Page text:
But what about when we fail to respond to God’s voice? When we disobey?  

God will love us.  

Because that is who God is. 

This is the truth from which joyful obedience is born. 

I believe that my grandfather, who has since gone on to be with the Lord, is now delighted by the loving presence of God just as I am delighted at the thought of it. 

Josh’s Story
He grew up in a suburban church – equipped in all the ways many other young Christians are equipped.  He learned the books of the Bible, the names of the apostles, the major stories and characters of the Bible.  Josh went to a Christian college where he majored in Bible.  He learned Greek.  He learned exegesis and he even learned some basic counseling techniques.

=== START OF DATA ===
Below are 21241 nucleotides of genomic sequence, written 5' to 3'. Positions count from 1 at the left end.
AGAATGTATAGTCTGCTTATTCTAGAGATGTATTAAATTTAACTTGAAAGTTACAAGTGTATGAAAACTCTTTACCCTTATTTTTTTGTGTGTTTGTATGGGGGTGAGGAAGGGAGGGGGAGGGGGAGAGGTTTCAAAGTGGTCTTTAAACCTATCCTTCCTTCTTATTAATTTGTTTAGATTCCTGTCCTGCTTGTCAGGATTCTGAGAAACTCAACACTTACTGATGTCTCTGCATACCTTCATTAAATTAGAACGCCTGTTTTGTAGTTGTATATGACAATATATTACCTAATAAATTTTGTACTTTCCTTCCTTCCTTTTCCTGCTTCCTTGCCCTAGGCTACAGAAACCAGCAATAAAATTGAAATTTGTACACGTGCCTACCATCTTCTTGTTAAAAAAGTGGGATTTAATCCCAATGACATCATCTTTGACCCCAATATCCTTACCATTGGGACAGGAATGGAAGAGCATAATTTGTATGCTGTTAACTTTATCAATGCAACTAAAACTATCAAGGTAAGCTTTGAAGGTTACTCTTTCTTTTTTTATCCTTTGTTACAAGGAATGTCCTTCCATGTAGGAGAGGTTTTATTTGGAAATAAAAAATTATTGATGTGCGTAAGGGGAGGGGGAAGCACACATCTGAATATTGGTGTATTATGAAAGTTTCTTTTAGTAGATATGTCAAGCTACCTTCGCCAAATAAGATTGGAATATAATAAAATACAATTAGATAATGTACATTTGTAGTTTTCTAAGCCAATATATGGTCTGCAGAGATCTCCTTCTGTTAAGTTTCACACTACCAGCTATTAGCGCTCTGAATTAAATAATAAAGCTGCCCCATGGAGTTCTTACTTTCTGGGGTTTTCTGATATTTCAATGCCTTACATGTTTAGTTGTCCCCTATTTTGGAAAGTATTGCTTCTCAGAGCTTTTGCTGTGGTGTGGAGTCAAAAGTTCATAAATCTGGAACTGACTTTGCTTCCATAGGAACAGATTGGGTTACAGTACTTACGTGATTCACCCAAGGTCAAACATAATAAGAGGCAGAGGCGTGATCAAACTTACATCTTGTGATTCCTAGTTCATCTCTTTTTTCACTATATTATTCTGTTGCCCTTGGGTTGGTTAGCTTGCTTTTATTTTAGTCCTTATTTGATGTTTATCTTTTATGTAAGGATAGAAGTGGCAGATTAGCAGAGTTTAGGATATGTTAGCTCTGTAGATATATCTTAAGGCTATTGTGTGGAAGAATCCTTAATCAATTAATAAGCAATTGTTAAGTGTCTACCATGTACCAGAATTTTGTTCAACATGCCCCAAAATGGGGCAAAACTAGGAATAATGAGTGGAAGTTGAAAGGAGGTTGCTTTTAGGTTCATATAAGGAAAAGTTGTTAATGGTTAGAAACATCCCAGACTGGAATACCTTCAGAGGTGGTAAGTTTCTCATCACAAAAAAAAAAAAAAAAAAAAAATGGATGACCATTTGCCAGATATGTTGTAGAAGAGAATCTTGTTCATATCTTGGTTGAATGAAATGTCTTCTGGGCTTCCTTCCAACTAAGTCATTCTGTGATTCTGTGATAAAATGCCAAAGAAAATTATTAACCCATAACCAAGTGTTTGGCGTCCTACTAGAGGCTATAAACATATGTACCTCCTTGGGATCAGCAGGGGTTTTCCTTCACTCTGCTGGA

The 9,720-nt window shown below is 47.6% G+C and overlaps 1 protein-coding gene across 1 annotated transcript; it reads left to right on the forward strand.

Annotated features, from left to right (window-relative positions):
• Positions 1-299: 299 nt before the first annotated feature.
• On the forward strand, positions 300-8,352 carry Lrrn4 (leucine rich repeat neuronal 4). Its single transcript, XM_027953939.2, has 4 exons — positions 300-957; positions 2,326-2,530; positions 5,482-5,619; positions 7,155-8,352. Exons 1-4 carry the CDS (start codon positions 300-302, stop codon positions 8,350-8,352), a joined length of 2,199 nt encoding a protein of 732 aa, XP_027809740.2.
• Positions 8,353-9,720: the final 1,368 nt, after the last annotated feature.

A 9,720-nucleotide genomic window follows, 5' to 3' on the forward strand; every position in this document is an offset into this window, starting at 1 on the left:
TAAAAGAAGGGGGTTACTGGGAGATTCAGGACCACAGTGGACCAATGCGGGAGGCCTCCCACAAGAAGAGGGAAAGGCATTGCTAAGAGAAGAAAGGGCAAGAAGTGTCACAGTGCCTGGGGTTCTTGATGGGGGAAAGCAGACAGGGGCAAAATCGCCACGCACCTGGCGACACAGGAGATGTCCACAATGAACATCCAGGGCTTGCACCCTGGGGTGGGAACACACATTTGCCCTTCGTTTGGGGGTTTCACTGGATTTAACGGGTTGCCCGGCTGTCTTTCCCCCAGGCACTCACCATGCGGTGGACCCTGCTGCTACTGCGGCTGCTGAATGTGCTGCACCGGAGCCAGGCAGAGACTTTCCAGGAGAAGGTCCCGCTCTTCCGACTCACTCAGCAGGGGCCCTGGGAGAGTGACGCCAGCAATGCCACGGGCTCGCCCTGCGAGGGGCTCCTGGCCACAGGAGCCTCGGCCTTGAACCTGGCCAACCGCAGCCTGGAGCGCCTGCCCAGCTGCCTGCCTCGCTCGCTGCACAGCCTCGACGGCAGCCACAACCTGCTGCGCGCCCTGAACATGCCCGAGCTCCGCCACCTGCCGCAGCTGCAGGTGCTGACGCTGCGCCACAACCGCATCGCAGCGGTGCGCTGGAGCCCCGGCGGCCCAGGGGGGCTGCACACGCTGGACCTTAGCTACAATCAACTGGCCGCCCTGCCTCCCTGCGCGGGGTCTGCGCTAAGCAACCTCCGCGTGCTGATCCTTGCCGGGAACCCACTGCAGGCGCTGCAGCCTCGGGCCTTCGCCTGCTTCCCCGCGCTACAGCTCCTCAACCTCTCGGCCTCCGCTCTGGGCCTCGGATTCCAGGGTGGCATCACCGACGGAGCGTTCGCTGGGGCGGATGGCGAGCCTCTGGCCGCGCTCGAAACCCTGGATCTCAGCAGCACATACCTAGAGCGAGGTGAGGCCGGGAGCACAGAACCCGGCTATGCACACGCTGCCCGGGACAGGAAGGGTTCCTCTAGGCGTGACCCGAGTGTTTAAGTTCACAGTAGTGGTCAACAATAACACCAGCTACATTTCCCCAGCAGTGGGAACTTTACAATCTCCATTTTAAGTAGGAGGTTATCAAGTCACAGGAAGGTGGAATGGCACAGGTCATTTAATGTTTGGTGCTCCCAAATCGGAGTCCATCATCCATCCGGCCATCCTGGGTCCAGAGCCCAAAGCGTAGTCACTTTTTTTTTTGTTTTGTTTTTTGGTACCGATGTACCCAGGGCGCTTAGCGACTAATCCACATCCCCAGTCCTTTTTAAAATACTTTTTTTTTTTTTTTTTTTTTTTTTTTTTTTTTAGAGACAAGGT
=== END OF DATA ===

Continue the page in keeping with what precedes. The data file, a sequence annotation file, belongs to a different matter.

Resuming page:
Ten years later Josh was in his second ministry position in a suburban church similar to the one where he was raised.  Only this church presented Josh with a challenge.  The leadership had decided that their church was to become a disciple-making church. 

THAT was the challenge! 

While Josh had attended lots of Bible classes – virtually every Sunday for decades– no one had ever ‘discipled’ him the way he understood the term.  How could he disciple others if he had never been discipled?

Josh’s story raises several significant questions:

  1. What is the purpose of discipleship?
  2. What is the difference between intentional discipleship and religious education?

What If I Haven’t Been Discipled?